4. Questions about what exactly is new in your work. You should have been extremely careful in writing your dissertation to properly cite earlier work and distinguish your new contributions from that earlier work. If this isn't clear to the examiners, you may be asked to clarify.

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I attended about a dozen PhD defenses and recently defended my own PhD. Based on my (very limited) experiences, questions can be roughly categorized into two types:

  1. Knowledge: the first set of questions or statements are usually to test your knowledge on your topic, the related work and whatever you have written down in your thesis and/or papers. If you have done all the work, these are mostly fairly easy to answer and are your way to demonstrate the awesome work you have done. These questions are to clarify, justify and frame your work related to others, in order to get a solid understanding of your contribution. Examples:

    • Can you explain what you mean with #concept you introduce#?
    • Why did you categorize or describe #your concept# in this way?
    • I believe #your topic# relates to #other guys theory# in such a way, which introduces an interesting contradiction. Can you comment or elaborate on this?
    • What is the main limitation of your work, and how could you address it?
  2. Reasoning: committee members may also ask provocative or even harsh questions to see how strong you believe in your work but also whether you can transcend your topic and reason on a higher level. These questions or statements can be directly related to your topic but can also be more general. These types of questions are usually given to see how well the candidate performs when put under pressure and when they are questioned about things beyond their thesis. These can be interpreted as "nasty" questions, but remember that you can turn the questions around to your advantage. Examples:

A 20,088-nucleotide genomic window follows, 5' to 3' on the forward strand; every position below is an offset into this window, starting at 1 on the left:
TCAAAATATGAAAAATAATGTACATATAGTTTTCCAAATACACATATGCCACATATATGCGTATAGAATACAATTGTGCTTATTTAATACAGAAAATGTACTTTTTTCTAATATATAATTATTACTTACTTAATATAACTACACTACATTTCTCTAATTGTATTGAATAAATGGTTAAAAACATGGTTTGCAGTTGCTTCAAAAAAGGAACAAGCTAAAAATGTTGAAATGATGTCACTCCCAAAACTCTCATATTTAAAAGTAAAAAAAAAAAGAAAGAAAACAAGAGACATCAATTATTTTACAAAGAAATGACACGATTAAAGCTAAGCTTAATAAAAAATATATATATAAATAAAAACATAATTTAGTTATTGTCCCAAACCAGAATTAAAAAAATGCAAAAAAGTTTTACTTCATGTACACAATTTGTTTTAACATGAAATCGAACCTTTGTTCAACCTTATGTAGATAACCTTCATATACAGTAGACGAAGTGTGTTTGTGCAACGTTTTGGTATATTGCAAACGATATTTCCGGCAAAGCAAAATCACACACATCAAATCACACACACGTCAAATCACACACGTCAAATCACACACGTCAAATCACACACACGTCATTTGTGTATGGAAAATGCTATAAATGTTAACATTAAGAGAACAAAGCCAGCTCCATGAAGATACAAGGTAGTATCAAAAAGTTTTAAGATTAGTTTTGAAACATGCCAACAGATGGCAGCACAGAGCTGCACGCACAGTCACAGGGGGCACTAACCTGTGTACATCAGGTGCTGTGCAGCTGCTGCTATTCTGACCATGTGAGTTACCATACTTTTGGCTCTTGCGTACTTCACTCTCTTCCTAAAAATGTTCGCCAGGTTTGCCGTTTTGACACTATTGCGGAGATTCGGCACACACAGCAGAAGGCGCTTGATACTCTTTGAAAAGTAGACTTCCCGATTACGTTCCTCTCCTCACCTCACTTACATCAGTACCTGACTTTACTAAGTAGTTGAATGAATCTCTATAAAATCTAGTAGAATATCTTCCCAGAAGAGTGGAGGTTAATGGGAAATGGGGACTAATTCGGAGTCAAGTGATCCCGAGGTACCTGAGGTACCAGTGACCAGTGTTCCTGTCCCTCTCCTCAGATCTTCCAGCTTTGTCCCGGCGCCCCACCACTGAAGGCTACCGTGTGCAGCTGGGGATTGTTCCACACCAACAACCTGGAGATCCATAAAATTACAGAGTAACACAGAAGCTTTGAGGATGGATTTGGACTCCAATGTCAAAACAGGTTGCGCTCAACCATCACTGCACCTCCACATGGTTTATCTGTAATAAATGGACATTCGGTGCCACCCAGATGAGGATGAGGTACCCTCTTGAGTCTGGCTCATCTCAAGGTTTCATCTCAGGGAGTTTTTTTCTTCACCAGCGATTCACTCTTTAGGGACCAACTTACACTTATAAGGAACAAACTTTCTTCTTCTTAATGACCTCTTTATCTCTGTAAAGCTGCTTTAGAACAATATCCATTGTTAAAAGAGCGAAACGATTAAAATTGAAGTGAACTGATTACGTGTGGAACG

• Why do you believe this is science? What is science?
    • You spend #x# years researching this? Why did you choose the topic and why should we and the community care about it?
    • I don't see the contribution in your work, can you explain?
    • Why do you think you deserve a PhD?
    • Why did you choose this specific application domain?

Again, this is based on my personal limited experience, but it applied to my PhD defense as well.

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You do not have much influence on the questions from the committee. If your PhD studies were more or less normal and you got that far, everyone wants you to succeed. They will not ask anything incredible (if they are relatively normal as well).

As for the public questions, my experiences are :

  • the friends you gave questions to. You have to choose the ones who have good reflexes to jump up and down when time for public questions come. You also have to train the "what a surprising question look"

  • the odd colleague who decided to ask a question about something related to your field, but far enough for you to have no idea. You sweat a lot, visualize him hanging on a tree and hope for the best. Best is to answer whatever you know on the subject and everyone acts happy. If he persists then you ask him what is his view on the subject so that he sits down ashamed mumbling "I have no idea"

  • finally the 173 years old professor who absolutely wants you to discuss his article from 1952. You thank for the question and talk about the article from 2012 someone wrote on a related subject.

Good luck.

(events described above actually happened to me in the course of my 2 hours defence)

  • Even though I will not ever have to go though a PhD defense anymore, it would have been great to understand the downvotes. – WoJ Jul 12 '15 at 17:59